Social Question

Judi's avatar

What is the prognosis?

Asked by Judi (39784points) December 28th, 2013 from iPhone

My MIL is in the hospital again. For the last 10 years she has given us several scares. She is nearly 70 but can barely walk and has been on a low dose of prednisone for her RA for 35 years. She has had frequent UTI’s that have landed her in the hospital on several occasions, a few times we thought we were going to lose her it was so bad! Her bones have become brittle from the prednisone and she has broken both feet more than once, her collarbone and her arm all from falls. Her skin is like tissue paper and tears or bruises at the slightest touch.
The other night she took another tumble and broke her foot again. She was returned to skilled nursing at the retirement center where she lives. Today they sent her back to the hospital because she was lethargic. It appears she has bacterial pneumonia and possibly another UTI.
In the past she was like a Phoenix rising from the ashes. She would recover miraculously but not quite to her former strength.
This however is the first time she had contracted pneumonia.
Usually I’m the one to run to her side but this time my sister in law is doing it since her children are grown and she is able to now.
I’m just wondering if my husband and I should maybe get there too. She’s about a six hour drive from us.
I should also add that she is a daily drinker and will probably be detoxing too.

Observing members: 0 Composing members: 0

10 Answers

Tropical_Willie's avatar

I’m not a Dr. so no prognosis. but I would go to visit. The “Phoenix” effect may not work this time.

marinelife's avatar

Wow, it sounds like it could be bad. I would keep in close contact with your relative that is there and be prepared to drop everything and go.

Judi's avatar

I messed up. She’s nearly 80, not nearly 70.

ETpro's avatar

I’m so sorry to hear of all her suffering. I second the thought @Tropical_Willie & @marinelife offered. Either go now of be ready to. The combo of things she’s facing now in her weakened state do not sound good.

hearkat's avatar

It is so hard to say for people as they get older and have all the little issues snowball into bigger issues. These days, I work with mostly an older population, and I’m amazed at how some seem to hang on and beat the odds while others seem OK then take a sudden turn and are gone very quickly.

The Physicians will give your sister-in-law their medical prognosis, but the other huge factor is the patient’s own will and determination. If she seems determined to get better, there’s a better chance she will, than if she seems too tired to fight anymore. Be ready to go depending on what your SIL reports. How does your husband feel about whether or not to go?

Judi's avatar

We have our grandsons right now. Mom is coming to get them tomorrow. Hubby would jump in the car right now if he thought he could be of help. The truth is, both my SIL and husband are Doers. They have a real hard time just sitting and being with her and they make her nervous sometimes. (She’s been their step mom for 40+ years, their dad died ten years ago.)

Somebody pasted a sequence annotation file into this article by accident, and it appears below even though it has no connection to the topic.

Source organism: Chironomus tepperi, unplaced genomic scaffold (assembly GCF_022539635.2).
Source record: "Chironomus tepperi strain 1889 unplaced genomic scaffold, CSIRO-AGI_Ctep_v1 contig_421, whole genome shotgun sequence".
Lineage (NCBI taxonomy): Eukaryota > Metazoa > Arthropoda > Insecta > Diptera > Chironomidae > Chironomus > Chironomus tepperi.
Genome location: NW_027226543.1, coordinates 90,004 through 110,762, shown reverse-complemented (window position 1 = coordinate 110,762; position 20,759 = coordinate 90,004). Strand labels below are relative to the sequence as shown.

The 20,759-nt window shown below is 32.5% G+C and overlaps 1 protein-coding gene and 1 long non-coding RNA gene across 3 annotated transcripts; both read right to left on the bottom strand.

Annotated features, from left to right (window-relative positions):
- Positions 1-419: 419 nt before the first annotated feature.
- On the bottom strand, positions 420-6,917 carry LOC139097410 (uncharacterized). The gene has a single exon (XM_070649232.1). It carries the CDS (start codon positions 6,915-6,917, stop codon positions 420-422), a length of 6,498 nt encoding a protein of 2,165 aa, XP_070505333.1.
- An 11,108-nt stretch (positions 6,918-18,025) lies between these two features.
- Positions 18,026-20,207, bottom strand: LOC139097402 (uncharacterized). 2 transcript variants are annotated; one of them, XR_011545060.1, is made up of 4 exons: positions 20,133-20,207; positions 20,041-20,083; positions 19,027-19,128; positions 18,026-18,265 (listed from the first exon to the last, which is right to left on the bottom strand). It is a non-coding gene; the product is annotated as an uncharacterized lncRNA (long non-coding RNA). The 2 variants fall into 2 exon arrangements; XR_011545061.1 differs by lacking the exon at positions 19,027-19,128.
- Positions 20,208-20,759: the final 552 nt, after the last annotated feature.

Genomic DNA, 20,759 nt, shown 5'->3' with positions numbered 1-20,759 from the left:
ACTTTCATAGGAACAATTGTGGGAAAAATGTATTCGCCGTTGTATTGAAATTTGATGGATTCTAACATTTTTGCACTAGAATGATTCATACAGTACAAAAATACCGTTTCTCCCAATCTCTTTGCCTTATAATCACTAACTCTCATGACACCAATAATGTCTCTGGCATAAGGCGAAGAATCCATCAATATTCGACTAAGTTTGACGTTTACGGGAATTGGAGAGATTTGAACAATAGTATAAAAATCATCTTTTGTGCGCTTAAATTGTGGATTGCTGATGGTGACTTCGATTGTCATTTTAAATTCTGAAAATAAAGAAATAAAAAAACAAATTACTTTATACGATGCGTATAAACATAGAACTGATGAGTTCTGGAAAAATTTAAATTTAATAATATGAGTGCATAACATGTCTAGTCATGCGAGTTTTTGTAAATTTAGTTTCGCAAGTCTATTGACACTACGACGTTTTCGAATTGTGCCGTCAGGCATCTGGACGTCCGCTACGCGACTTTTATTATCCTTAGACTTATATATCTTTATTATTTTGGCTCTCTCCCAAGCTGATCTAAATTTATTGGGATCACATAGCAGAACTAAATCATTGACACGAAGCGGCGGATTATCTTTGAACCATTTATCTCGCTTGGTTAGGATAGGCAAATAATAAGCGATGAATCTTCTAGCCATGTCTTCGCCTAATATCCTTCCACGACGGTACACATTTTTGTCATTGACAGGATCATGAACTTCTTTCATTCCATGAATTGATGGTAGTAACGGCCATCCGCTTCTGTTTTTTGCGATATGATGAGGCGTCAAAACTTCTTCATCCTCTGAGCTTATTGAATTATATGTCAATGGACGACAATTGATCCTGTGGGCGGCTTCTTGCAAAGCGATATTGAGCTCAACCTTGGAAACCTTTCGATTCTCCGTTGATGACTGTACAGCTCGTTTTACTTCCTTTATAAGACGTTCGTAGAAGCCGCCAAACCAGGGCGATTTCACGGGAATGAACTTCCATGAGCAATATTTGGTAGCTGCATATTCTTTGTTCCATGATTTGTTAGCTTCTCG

I’m good at just being, sitting, so it’s hard for me not to just be there for her. I know exactly how she likes her pillow even when she is unable to communicate. :-(

hearkat's avatar

Hopefully it will all work out and you’ll get to her and bring her a sense of calm comfort… that is a benefit to anyone. Safe travels.

Inspired_2write's avatar

Question: why arn’t the nurses watching over her due too her succession of breaks?
My mother had bruises from falls etc until she passed away (starved) and not treated by a Doctor that should had training in treating seniors.
Keep an eye on that institution!
I have heard stories from staff that work in these institutions( understaffed and cutting corners etc)
Ask the staff( houskeeping etc) about the care and even go unannounced at different times of the day. Ask fellow visitors etc
She should not have to go through pain again, since she should be maybe in a different hospital setting where she would receive ‘expert“care daily all round.
Something is wrong when she gets hurt this amount of times? (maybe a hospital is better equipted for her safety?)

Judi's avatar

She has insisted on staying in independent living. She will recover in skilled nursing where they do an excellent job.
It is an extremely high end facility. Probably the best in the country.

Buttonstc's avatar

I’m going to assume that a large part of her reluctance to transfer from the Independent Living section to the skilled nursing part is due to the last fact you mentioned (daily drinking) and they can’t force her to, I assume.

I have no idea if she will be a Phoenix this time around because Pneumonia can be a killer in the elderly, especially in someone whose immune system is compromised by ongoing Prednisone. (I’m assuming you’re aware of the double edged sword of Prednisone? On the one hand it does wonders in keeping down inflammation but it does leave the person less able to resist infection, thus the Pneumonia.)

All I can say is to follow your instincts. Pneumonia seriously weakens someone for quite a significant time afterward.


Answer this question




to answer.
Your answer will be saved while you login or join.

Have a question? Ask Fluther!

What do you know more about?
Knowledge Networking @ Fluther